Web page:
In West Bengal (the eastern Indian state where my husband is from) lunch is not something thrown together spontaneously, it has a particular order and choreography of dishes and flavours, always centered around a big plate of rice.
There is no Bengali meal which consists only of a single dish, there is always a variety of dishes served, although the amount of dishes cooked is getting less with each generation. One of the most unique features is that the different dishes are never eaten together. Each is served in it’s own right, so that the subtle flavours of Bengali cooking don’t get mixed up. My mother-in-law always eats last as she is so busy handing us one dish after the other (this always annoys the feminist in me, but I think she really doesn’t mind).
A traditional meal should always start with something bitter to increase your appetite and activate your digestive system (mostly in the form of bitter melon or neem leaves). After that you have something fried, dal, one or several vegetable dishes and then comes the fish or meat. The finishing touch of the meal is always something sweet. Although in West Bengal this doesn’t mean dessert but mostly a dollop of sweet spicy chutney which you gracefully lick with your fingers from the plate (there could also be yogurt or mishti doi with it). After that you are full, happy and if it’s a weekend you retreat to a good afternoon nap.
My mother-in-laws favorite part of the meal is always the spicy sweet chutney and the recipe which follows is based upon her tomato chutney recipe. Traditionally it is cooked with dates and a bit loose. I personally prefer to make a tomato jam out of it as it keeps longer and the firmer texture offers more applications. We also eat it in sandwiches, as a dip or with some cheese. It is sweet, has a bit of heat from the chili and is spiced with Panch Phoran, the sensational Bengali five spice mix.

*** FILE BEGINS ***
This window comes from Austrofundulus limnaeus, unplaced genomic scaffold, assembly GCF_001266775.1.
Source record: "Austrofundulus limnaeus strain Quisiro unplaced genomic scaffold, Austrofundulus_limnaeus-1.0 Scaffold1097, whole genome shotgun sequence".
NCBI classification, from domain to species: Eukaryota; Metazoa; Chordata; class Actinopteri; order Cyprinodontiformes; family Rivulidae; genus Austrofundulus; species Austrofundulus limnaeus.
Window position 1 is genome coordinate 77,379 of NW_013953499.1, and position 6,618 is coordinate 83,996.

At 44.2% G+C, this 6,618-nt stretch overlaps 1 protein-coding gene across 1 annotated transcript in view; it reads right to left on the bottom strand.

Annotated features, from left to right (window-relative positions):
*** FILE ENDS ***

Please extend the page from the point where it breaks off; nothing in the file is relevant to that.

Panch Phoran is a blend of 5 whole spices and depending on which seed you bite on you’ll get a bit of a different flavour. It’s an exciting spice and absolutely worth buying. It should be available in most Asian stores and online. And don’t worry it’s not a one-trick pony and can be used in many dishes, I’ll keep posting recipes with it.
Bengali Tomato Jam
For 3 - 4 glasses.
1,5 kg tomatoes
600 gram sugar
8 gram pectin
1 teaspoon salt
3 teaspoons grated ginger
1 tablespoon chili powder
2 tablespoon Panch Phoran
60 ml apple cider vinegar or lemon juice
Wash the tomatoes and cut them roughly. Mix the sugar with the pectin.
Add the tomatoes, salt and sugar to a big pot. Simmer over medium heat for 15 - 20 minutes.
Meanwhile heat a little pan and roast the panch phoran till the spices smell aromatic (use your nose, you will understand when they are ready). Take the spices immediately out of the pan, so they don't burn.
Add the roasted panch phoran, chili, ginger and vinegar to the tomatoes. Taste the jam once and check if the amount of vinegar and chili feels right. Eventually add a bit more. Bring the mixture to a rapid boil and continue boiling for 5 minutes. Fill it into sterilized jars, close and turn upside down while still hot.
Different pectin brands might work differently, check the label for amounts. Toamtoes are naturally high in pectin and a small amount will do.